The Assembly Scout
that was part of SharpDevelop 1.1 allowed you to browse through the types in an .NET assembly. It was similar to Lutz Roeder's excellent Reflector
, but not as powerful nor as feature rich. With SharpDevelop2 the class browser was improved to the point where there was a big overlap between the features provided by the Assembly Scout and the Class Browser. In the Class Browser you can now drill down into a project's references and pull up class and member information, however it is missing some of the features provided by the Assembly Scout.
- Searching for methods.
- Viewing resources.
- ILasm view.
Since there is an overlap between these two, and Reflector
being freely available, the Assembly Scout was not ported over. Christoph Wille
suggested that the Assembly Scout be developed along the lines that the .NET Component Inspector
by Oakland Software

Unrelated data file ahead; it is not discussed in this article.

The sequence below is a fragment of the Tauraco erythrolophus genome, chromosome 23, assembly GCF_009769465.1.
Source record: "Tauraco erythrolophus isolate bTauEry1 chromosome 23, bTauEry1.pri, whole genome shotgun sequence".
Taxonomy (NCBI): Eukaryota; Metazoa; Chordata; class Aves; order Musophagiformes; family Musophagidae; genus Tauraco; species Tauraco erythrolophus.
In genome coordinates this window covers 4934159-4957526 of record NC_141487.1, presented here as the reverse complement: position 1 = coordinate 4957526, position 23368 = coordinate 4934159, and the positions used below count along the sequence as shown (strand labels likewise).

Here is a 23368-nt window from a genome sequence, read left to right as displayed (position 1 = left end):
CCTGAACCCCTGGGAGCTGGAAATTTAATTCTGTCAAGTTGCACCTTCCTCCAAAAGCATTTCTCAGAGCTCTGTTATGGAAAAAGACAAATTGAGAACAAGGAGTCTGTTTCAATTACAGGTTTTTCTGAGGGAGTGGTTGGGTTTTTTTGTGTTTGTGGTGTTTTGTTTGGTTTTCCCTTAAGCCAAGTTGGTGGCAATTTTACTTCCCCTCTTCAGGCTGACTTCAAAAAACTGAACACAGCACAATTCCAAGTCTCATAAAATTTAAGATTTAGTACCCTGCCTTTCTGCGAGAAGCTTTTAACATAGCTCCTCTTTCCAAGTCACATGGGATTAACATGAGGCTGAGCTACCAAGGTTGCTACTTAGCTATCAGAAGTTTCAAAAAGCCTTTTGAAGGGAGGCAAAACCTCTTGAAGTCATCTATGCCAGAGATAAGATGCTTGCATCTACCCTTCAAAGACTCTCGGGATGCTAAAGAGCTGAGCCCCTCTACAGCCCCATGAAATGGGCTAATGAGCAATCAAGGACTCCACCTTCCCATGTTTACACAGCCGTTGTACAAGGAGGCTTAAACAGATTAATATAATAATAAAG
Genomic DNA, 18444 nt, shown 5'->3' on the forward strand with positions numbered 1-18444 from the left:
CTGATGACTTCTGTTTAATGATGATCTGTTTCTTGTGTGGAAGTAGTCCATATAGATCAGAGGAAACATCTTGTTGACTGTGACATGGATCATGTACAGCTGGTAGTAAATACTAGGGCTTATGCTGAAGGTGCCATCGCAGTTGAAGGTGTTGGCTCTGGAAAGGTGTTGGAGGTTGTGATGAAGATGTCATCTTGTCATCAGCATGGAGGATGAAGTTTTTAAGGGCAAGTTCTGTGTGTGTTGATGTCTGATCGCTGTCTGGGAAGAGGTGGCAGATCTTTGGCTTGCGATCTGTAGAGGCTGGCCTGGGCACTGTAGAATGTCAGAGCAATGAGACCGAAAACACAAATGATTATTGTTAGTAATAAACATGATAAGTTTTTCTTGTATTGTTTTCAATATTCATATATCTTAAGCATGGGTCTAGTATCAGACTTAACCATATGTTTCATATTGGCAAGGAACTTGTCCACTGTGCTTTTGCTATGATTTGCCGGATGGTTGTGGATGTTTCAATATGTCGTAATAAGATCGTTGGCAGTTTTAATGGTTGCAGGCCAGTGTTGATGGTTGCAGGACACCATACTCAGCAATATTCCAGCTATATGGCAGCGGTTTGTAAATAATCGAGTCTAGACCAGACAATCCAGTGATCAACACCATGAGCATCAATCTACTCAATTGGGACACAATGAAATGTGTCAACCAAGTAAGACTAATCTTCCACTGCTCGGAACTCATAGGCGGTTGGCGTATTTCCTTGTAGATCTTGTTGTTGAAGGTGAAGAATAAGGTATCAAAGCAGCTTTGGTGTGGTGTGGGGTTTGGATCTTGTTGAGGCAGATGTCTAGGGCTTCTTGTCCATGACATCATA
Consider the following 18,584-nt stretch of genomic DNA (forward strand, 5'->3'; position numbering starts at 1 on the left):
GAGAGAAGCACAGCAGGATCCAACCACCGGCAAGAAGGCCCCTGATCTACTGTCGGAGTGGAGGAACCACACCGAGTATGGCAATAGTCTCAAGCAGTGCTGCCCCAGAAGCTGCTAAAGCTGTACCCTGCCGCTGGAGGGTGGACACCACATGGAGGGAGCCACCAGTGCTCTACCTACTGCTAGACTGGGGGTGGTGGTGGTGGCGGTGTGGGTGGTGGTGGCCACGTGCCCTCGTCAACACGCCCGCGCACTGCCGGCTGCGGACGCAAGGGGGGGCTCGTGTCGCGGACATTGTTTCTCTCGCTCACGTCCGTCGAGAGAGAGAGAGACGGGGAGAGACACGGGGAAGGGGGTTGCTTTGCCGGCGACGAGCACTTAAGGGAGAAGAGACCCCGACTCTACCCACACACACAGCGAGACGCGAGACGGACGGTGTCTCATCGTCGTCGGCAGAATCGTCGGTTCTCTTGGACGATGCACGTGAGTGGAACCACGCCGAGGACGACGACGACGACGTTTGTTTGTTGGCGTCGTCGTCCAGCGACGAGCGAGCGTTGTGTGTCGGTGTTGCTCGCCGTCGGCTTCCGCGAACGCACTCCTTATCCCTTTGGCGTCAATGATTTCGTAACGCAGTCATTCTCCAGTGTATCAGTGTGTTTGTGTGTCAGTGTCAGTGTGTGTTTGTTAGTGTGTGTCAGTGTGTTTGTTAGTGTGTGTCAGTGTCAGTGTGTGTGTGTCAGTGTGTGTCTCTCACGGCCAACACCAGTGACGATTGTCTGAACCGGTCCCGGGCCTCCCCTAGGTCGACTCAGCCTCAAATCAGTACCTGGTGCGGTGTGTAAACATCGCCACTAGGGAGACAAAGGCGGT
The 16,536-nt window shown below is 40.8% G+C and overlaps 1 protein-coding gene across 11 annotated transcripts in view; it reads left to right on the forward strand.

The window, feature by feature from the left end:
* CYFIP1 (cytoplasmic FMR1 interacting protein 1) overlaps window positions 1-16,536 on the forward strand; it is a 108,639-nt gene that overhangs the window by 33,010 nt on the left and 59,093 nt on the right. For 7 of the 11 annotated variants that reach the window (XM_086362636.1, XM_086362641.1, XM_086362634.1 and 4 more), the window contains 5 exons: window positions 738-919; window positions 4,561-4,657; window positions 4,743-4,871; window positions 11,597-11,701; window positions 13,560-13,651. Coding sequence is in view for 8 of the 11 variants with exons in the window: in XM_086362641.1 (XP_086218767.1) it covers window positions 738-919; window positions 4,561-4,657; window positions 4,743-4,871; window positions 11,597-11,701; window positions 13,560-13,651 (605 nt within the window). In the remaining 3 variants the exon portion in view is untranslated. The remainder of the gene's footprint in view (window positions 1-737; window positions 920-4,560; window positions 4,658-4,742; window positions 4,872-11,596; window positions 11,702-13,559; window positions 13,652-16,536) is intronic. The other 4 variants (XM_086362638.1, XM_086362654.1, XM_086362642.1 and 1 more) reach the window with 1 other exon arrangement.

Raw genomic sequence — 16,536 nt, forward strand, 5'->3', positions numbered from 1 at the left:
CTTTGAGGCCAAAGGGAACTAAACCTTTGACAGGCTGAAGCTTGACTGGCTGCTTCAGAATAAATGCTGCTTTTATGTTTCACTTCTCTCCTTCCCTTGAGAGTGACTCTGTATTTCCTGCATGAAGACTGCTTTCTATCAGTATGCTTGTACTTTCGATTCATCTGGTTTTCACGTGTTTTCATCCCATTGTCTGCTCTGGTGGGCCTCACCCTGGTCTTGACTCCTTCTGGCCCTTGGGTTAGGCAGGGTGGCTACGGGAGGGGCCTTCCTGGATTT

had been developed. By a strange coincidence a few weeks later there was a post on the SharpDevelop forums, by Francis Upton from Oakland Software, asking whether there was any interest in incorporating their Inspector products into SharpDevelop. Oakland Software had developed a .NET Component Inspector and ActiveX/COM Inspector about 3 years ago, but they no longer worked on these products and were considering making them open source if there is was any interest.
now includes an integrated Component Inspector and a standalone Component Inspector application. This includes the functionality of both of the originally separate .NET and ActiveX Inspectors written by Oakland Software.
- Explore and search classes and types from any .NET assembly or COM component.
- Trace events on any object.
- Create any object from an assembly.
- Create controls on the design surface, move, resize or embed them in other Controls;
- Search for types or object content.
- Examine or alter any field or property in the created objects.
- Execute any method on the created objects
- Execute an application, class, or control without writing any code.
Thanks to Francis Upton and Oakland Software
for donating this software to the SharpDevelop project.